Magazine article American Libraries

The Global Village Is Here

Magazine article American Libraries

The Global Village Is Here

Article excerpt

By the time you read this, I will have returned from IFLA in Beijing. After circumnavigating the globe, I'll be reaching new-found friends by circumnavigating the Internet. How exhilarating! Just this morning, a colleague brought to my attention an article in the June issue of Technicalities, "How to Read Chinese on the Internet," written by a librarian serving a multicultural student body and an Asian Studies program at the University of Oregon. That article reminds me that the global village is not only in cyberspace.

The global village is right there, in Oregon. It's also here, in Miami, and in other U.S. towns and cities. Every evening when I go out to dinner, the theater, or shopping in South Florida, I hear other languages spoken. The xenophobic "English only" dictum has become a moot point in Miami, a lesson in denial, an attempt to cleave to a past that is fast disappearing. Europeans have been multilingual for years. Last night in a Miami luggage store, almost unthinkingly, I spoke halting French to a toddler who asked me in French to retrieve her blanket. She smiled, meaning that we'd communicated. It didn't matter that my accent wasn't perfect. The point was I managed to make myself clear, and a child helped me take the plunge. I'm also startled to realize that, daily, I understand more and more Spanish. Perhaps children will help me there, too.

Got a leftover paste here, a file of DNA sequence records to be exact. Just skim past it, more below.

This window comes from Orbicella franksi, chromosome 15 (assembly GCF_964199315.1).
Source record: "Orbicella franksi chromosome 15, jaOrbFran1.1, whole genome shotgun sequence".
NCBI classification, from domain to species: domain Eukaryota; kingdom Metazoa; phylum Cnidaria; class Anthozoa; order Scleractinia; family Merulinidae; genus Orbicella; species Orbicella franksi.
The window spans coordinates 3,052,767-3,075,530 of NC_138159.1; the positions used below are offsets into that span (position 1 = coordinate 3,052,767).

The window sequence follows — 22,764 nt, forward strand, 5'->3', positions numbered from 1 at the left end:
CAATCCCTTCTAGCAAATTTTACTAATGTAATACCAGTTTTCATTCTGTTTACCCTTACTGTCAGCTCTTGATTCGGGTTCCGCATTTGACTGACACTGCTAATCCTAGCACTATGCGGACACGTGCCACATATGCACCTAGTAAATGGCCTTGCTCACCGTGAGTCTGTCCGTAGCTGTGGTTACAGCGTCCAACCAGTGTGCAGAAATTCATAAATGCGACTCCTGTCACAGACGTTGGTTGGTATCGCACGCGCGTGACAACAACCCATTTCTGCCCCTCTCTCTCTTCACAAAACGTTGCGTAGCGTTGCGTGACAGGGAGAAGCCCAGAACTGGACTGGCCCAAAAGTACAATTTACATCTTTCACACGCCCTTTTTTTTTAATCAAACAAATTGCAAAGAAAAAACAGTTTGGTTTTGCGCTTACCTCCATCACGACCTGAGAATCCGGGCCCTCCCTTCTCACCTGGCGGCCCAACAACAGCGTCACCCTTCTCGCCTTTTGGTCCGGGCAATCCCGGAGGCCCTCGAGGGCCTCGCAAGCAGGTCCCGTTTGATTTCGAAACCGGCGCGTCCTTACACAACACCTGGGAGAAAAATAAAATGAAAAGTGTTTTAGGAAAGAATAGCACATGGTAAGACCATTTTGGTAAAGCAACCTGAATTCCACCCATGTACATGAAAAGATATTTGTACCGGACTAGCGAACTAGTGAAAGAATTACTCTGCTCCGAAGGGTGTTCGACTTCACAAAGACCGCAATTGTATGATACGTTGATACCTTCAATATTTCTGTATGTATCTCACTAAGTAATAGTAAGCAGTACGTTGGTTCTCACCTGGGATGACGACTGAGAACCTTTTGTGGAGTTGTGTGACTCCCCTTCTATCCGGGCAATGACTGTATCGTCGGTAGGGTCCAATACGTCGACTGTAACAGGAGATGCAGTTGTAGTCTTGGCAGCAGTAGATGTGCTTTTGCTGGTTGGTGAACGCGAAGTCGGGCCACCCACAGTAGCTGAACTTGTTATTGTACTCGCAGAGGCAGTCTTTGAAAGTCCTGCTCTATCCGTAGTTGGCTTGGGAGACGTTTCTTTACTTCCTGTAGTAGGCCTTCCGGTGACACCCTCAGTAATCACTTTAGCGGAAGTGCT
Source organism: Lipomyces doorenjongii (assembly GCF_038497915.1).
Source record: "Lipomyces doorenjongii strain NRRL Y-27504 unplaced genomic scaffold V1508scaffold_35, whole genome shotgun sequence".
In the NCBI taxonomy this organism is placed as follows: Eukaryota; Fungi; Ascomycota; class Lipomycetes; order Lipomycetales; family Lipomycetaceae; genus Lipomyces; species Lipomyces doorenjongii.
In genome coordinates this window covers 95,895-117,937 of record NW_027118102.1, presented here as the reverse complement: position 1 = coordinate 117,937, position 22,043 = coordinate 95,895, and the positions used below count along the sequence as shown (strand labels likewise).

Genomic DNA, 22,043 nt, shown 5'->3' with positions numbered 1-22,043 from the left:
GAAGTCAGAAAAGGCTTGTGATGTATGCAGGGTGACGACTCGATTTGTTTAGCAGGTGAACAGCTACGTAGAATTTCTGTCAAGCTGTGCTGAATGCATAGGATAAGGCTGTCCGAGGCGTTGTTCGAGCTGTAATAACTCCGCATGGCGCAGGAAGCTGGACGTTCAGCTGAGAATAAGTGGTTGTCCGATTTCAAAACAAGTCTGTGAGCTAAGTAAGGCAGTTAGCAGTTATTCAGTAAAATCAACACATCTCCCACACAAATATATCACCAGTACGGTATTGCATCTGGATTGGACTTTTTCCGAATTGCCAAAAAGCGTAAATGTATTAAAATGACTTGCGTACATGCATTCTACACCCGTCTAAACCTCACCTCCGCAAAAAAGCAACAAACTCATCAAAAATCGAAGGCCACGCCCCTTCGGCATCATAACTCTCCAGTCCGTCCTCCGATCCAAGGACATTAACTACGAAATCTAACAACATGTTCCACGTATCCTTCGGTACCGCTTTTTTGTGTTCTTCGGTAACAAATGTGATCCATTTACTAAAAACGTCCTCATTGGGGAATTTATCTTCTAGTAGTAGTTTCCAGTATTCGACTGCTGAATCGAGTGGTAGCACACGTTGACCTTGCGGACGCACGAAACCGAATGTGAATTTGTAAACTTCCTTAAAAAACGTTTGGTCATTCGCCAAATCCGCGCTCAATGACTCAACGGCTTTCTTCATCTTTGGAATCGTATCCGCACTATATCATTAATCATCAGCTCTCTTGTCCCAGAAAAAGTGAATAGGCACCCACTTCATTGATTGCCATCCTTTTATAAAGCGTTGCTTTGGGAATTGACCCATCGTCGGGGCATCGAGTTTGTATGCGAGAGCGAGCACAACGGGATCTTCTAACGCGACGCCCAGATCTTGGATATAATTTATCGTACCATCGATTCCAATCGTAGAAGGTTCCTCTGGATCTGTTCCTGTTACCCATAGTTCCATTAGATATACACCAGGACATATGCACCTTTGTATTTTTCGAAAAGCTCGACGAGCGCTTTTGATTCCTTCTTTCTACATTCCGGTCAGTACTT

We are the world

By coincidence, yesterday I received a call about a pilot project to reach Spanish-speaking parents of school children via the Internet. A similar project for parents of Asian children in California is underway. More and more, as the world becomes smaller, as our multilingual customers defy the English-only collection-building and reference delivery patterns of the past, the Internet will continue to shrink borders and open new worlds to us. …

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